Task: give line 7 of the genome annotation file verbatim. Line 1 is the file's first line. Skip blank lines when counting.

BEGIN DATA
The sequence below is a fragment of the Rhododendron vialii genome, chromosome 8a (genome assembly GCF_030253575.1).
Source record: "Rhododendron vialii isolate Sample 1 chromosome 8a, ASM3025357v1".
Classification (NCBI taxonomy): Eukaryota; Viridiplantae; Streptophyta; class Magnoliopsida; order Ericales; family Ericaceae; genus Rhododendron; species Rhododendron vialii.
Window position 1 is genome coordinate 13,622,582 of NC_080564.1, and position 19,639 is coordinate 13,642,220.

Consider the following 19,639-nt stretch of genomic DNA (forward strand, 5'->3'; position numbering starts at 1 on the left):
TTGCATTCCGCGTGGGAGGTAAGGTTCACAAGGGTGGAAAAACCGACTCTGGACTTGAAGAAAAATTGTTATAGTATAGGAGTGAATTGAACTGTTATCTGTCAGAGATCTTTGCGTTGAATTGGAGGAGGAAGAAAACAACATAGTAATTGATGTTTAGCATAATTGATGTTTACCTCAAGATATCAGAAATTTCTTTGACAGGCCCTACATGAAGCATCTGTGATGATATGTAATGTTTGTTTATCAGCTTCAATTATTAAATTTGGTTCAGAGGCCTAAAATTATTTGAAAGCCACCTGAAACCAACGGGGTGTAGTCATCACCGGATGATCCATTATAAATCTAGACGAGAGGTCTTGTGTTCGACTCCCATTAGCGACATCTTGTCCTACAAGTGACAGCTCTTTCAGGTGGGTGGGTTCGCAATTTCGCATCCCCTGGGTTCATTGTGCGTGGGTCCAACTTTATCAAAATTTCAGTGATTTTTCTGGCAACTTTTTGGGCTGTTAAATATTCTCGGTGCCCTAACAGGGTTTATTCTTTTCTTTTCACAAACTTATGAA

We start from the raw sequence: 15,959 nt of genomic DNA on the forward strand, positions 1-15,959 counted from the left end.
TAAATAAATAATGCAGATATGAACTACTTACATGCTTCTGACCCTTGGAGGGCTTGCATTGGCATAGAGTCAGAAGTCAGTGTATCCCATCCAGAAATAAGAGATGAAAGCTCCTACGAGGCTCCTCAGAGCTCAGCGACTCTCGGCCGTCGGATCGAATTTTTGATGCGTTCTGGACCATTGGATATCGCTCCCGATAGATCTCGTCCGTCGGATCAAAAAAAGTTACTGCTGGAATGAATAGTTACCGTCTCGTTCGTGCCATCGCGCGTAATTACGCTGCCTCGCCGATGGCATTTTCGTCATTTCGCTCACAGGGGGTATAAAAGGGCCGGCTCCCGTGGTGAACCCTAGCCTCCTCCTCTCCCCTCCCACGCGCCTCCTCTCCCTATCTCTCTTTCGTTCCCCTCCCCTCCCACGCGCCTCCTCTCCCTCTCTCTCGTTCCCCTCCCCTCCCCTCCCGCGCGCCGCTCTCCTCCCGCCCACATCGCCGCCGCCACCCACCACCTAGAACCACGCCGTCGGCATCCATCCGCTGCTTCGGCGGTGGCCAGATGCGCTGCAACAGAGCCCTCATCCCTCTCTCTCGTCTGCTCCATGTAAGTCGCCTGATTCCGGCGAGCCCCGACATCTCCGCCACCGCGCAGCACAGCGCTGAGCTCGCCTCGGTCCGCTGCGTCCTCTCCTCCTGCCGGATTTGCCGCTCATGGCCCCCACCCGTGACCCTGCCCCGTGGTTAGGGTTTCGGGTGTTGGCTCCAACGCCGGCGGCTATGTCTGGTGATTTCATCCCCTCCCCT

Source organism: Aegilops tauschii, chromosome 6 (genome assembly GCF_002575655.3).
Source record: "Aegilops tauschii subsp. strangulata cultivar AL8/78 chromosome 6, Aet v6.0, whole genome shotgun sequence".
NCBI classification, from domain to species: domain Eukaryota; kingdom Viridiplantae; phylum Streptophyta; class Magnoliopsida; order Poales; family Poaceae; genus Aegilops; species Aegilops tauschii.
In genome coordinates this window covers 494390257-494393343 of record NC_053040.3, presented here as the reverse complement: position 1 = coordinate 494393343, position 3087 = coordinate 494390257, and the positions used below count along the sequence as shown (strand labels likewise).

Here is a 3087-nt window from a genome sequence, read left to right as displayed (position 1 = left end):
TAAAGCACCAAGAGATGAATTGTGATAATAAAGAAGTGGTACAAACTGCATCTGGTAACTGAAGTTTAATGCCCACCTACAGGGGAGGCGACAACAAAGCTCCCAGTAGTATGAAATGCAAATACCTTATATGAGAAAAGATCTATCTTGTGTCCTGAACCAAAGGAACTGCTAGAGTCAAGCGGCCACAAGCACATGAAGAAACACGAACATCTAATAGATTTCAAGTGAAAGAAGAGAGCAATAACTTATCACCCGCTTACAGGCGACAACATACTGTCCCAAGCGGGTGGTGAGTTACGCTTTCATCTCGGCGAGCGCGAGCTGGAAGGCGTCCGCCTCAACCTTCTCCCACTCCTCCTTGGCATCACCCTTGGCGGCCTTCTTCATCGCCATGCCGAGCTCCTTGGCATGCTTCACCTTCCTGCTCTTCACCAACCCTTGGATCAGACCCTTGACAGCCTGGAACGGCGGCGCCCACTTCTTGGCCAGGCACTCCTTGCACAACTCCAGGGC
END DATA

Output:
We start from the raw sequence: 15,959 nt of genomic DNA on the forward strand, positions 1-15,959 counted from the left end.